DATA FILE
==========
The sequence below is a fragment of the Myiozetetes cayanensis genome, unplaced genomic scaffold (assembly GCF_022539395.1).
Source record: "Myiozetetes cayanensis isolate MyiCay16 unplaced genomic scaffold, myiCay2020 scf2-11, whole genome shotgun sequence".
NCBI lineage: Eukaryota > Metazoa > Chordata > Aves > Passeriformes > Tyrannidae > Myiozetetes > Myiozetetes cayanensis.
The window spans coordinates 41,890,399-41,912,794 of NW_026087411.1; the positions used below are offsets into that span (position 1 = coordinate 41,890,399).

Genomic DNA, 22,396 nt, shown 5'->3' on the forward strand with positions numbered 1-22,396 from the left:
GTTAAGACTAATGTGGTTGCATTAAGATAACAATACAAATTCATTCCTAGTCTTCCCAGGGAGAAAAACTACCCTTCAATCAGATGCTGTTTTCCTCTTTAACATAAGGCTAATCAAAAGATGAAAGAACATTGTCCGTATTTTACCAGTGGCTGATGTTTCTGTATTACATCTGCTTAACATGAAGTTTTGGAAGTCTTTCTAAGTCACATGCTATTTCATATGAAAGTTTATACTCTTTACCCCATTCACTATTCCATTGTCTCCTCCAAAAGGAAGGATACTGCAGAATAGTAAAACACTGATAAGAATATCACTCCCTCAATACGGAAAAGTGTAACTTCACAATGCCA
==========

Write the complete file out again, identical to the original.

The sequence below is a fragment of the Myiozetetes cayanensis genome, unplaced genomic scaffold (assembly GCF_022539395.1).
Source record: "Myiozetetes cayanensis isolate MyiCay16 unplaced genomic scaffold, myiCay2020 scf2-11, whole genome shotgun sequence".
NCBI lineage: Eukaryota > Metazoa > Chordata > Aves > Passeriformes > Tyrannidae > Myiozetetes > Myiozetetes cayanensis.
The window spans coordinates 41,890,399-41,912,794 of NW_026087411.1; the positions used below are offsets into that span (position 1 = coordinate 41,890,399).

Genomic DNA, 22,396 nt, shown 5'->3' on the forward strand with positions numbered 1-22,396 from the left:
GTTAAGACTAATGTGGTTGCATTAAGATAACAATACAAATTCATTCCTAGTCTTCCCAGGGAGAAAAACTACCCTTCAATCAGATGCTGTTTTCCTCTTTAACATAAGGCTAATCAAAAGATGAAAGAACATTGTCCGTATTTTACCAGTGGCTGATGTTTCTGTATTACATCTGCTTAACATGAAGTTTTGGAAGTCTTTCTAAGTCACATGCTATTTCATATGAAAGTTTATACTCTTTACCCCATTCACTATTCCATTGTCTCCTCCAAAAGGAAGGATACTGCAGAATAGTAAAACACTGATAAGAATATCACTCCCTCAATACGGAAAAGTGTAACTTCACAATGCCA